I don't like public speaking, in fact I get quite nervous when doing so, but I still volunteer whenever my school needs sometime to address parents or other public figures. I figure it's good practice for when I return home and enter politics.
Still, when my school told me yesterday that I was to literally take the stage alone and address all parents about the Songkran festival I was distinctly concerned, despite the hidden compliment. Firstly, although my vertigo has greatly subsided, it was not totally cleared up and a little stage fright could make it worse. More importantly though, the English in my statement had several faults and I was forbidden to correct it. This may seem strange to those who have never worked in Thailand but the rest will be neither surprised or lost for a guess as to how this could happen. Finally, I am always anxious about teaching Thai adults about their own customs.
I needn't have worried. Last night PM Aphisit declared today (Friday) a holiday to clear out the red shirt protests in Bangkok. The teachers in my school arrived for work anyway, but the students were not daft enough to pass up the chance for an extra holiday and those with a choice did not arrive. School - and my speech - were cancelled.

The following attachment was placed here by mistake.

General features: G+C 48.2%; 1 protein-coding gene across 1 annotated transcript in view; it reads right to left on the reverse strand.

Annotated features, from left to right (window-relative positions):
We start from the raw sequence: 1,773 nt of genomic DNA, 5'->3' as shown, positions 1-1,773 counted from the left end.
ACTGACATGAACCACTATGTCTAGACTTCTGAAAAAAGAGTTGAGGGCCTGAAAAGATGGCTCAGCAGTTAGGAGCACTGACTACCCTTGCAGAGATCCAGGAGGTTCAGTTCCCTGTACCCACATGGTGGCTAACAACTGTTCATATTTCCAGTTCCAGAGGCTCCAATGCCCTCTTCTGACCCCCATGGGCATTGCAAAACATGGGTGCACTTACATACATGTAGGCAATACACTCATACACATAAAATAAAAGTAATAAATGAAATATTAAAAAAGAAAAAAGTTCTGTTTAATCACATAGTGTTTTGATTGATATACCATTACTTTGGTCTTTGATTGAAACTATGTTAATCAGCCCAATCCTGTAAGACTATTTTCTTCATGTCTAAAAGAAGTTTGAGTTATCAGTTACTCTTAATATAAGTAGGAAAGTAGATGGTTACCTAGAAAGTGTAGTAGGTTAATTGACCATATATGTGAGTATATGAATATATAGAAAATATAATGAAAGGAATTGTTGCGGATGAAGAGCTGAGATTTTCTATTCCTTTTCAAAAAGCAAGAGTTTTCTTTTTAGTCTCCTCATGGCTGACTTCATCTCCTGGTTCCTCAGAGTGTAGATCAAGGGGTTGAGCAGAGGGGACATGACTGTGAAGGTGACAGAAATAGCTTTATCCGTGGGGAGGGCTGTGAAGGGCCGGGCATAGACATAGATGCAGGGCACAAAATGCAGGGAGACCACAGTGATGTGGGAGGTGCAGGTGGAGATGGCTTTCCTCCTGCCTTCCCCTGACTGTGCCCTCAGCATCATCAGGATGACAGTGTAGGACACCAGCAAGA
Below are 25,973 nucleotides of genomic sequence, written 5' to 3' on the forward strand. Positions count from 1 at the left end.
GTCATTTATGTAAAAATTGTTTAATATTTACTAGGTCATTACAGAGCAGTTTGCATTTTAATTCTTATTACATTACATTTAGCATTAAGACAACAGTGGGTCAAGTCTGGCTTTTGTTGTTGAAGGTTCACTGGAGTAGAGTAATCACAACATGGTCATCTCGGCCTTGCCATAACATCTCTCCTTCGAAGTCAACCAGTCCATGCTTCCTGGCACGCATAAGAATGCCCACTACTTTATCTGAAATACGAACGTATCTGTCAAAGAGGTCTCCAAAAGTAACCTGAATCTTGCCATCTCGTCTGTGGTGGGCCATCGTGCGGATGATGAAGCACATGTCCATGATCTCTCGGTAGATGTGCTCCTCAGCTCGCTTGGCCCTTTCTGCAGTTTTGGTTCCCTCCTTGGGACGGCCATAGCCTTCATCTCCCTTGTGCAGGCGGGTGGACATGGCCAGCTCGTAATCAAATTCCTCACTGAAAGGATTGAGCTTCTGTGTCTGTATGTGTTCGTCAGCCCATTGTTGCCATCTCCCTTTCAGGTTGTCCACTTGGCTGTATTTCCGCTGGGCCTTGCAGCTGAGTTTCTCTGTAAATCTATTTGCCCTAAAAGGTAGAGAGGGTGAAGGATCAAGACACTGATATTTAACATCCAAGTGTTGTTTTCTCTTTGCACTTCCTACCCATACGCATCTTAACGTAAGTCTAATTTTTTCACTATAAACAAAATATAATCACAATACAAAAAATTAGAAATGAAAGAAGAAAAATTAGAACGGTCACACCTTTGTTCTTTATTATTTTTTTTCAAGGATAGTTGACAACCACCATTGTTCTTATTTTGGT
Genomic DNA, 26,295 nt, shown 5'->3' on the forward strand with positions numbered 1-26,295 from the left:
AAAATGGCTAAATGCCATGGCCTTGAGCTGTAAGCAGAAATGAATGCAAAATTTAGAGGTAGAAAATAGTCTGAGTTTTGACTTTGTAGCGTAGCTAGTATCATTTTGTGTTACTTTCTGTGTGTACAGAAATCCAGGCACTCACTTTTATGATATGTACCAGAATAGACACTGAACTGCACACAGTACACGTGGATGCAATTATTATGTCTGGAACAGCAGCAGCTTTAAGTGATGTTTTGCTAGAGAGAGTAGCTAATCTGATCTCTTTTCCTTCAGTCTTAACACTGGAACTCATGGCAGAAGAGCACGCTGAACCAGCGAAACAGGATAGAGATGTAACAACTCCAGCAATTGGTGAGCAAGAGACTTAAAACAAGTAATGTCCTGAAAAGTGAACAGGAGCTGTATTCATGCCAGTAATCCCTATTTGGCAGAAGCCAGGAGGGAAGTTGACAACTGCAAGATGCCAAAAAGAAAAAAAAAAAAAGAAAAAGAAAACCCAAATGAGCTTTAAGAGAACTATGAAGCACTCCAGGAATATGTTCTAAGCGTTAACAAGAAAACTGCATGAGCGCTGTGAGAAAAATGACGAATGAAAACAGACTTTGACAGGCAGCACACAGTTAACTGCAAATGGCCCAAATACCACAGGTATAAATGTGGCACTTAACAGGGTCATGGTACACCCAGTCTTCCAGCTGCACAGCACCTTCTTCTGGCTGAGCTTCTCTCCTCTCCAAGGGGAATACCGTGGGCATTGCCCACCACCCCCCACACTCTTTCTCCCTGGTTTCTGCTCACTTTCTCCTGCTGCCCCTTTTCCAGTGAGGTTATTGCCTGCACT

But this could be the beginning of something big. Thaksin's comments last night seem to have passed over as another rant. In fact, I found them to be the most blunt and revealing so far. Thaksin has already broken a key taboo by attacking a privy councillor but yesterday's remarks seemed even more surprising.
It's a truly compelling deadlock. The reds lack the support of elite institutions that so transparently aided the yellow shirts during their rampage that climaxed with the takeover of Bangkok airport, but the sheer number of red shirt protesters has clearly shaken the government. Whilst it remains unspoken, the reds have been notably lacking in certain accouterments that are usually obligatory in any gathering of Thais. There seems to have been a real change in the political thinking of some northern Thais and it's just possible that another military crackdown may not be able to quash the problem this time. Once freedom has been found, it can never be forgotten.